Children’s Oral Health

It is essential to practice proper oral hygiene throughout our lives. These good habits start at a young age, so it is important to take your child’s oral health seriously. This includes caring for your infant’s first baby teeth as well as teaching toddlers how to brush correctly. Even though these teeth are temporary, they can help set the path for permanent teeth in the future. 

For some tips on how to care for your child’s teeth, read on below. 

Find a Pediatric Dentist

Not all dentists specialize in pediatric dentistry. In fact, it requires two to three years of additional schooling in order to become a pediatric dentist. You will want to find a dentist who specializes in children’s oral health to ensure that your son or daughter is receiving proper care. 

Make an appointment within your child’s first year

You should try to see a dentist before your child turns one. Many people suggest seeing a dentist as soon as the first tooth comes in. This can go a long way in determining if there are any early signs of potential issues down the road. 

Start brushing right away

It can be helpful to brush your baby’s gums even before the first tooth comes in. Use a soft toothbrush made specially for infants. Once teeth start coming in, you can apply a small dot of toothpaste and clean them twice a day. As toddlers get older, they may want to start brushing on their own. Make sure to monitor them and to help them if they are missing spots. 

Limit unhealthy foods

As with the rest of your child’s body, his or her teeth are sensitive to the foods that you provide. Sugary, starchy, or acidic snacks can damage the enamel and cause tooth decay. Even though these are baby teeth, that is important to avoid! Try to minimize exposure to these foods and stick to a balanced diet.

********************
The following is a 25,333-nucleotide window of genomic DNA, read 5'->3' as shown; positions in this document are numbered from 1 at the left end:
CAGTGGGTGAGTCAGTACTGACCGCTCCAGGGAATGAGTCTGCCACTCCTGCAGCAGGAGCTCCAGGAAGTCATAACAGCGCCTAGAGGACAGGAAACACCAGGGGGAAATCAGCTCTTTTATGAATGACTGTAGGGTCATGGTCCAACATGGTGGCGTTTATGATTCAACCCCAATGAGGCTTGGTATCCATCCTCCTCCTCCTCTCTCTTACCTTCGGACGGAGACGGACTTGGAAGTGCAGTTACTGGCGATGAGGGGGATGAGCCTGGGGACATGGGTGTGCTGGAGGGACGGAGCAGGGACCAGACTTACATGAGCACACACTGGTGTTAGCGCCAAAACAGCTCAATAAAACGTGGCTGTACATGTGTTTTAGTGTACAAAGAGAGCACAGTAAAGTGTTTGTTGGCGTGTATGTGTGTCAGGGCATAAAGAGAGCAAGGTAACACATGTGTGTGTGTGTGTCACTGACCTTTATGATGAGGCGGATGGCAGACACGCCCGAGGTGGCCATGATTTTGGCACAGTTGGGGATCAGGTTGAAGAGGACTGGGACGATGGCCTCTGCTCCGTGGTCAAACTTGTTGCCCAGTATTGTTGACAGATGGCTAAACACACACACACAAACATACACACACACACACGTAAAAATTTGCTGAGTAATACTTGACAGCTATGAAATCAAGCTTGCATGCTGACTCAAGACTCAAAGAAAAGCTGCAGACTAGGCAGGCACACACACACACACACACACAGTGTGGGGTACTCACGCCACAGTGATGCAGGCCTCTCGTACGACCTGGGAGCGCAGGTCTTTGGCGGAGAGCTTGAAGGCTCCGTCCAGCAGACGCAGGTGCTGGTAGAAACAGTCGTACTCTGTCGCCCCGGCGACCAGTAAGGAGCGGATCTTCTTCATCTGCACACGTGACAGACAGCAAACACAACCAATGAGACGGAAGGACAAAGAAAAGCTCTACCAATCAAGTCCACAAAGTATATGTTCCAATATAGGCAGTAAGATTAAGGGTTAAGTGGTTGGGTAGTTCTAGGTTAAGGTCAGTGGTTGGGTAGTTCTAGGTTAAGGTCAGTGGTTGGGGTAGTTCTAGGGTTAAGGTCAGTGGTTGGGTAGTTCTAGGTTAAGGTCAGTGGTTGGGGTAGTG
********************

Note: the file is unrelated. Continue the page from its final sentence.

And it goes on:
Protect your child’s teeth 

As your children age, they might become interested in physical activity such as sports. Even in low-contact sports, it is important that your child wears a mouthguard to protect his or her teeth from unexpected blows. The initial discomfort is far preferable to losing a permanent tooth! 

Schedule Regular Checkups

Children should see a dentist every six months for regular cleaning and to prevent cavities or other serious issues. Your pediatric dentist will be able to monitor the progress of new baby teeth or permanent teeth and can recommend the best course of action if something is out of the ordinary. 

Stay Diligent

When your child is young, it is up to you to teach them the importance of oral hygiene. Even if it seems like a chore, make sure to brush their teeth twice daily and to floss properly. When they are old enough to brush and floss for themselves, you should still remind them to do so regularly. Rewarding them for taking care of their teeth can be a great way to help them develop good lifelong habits.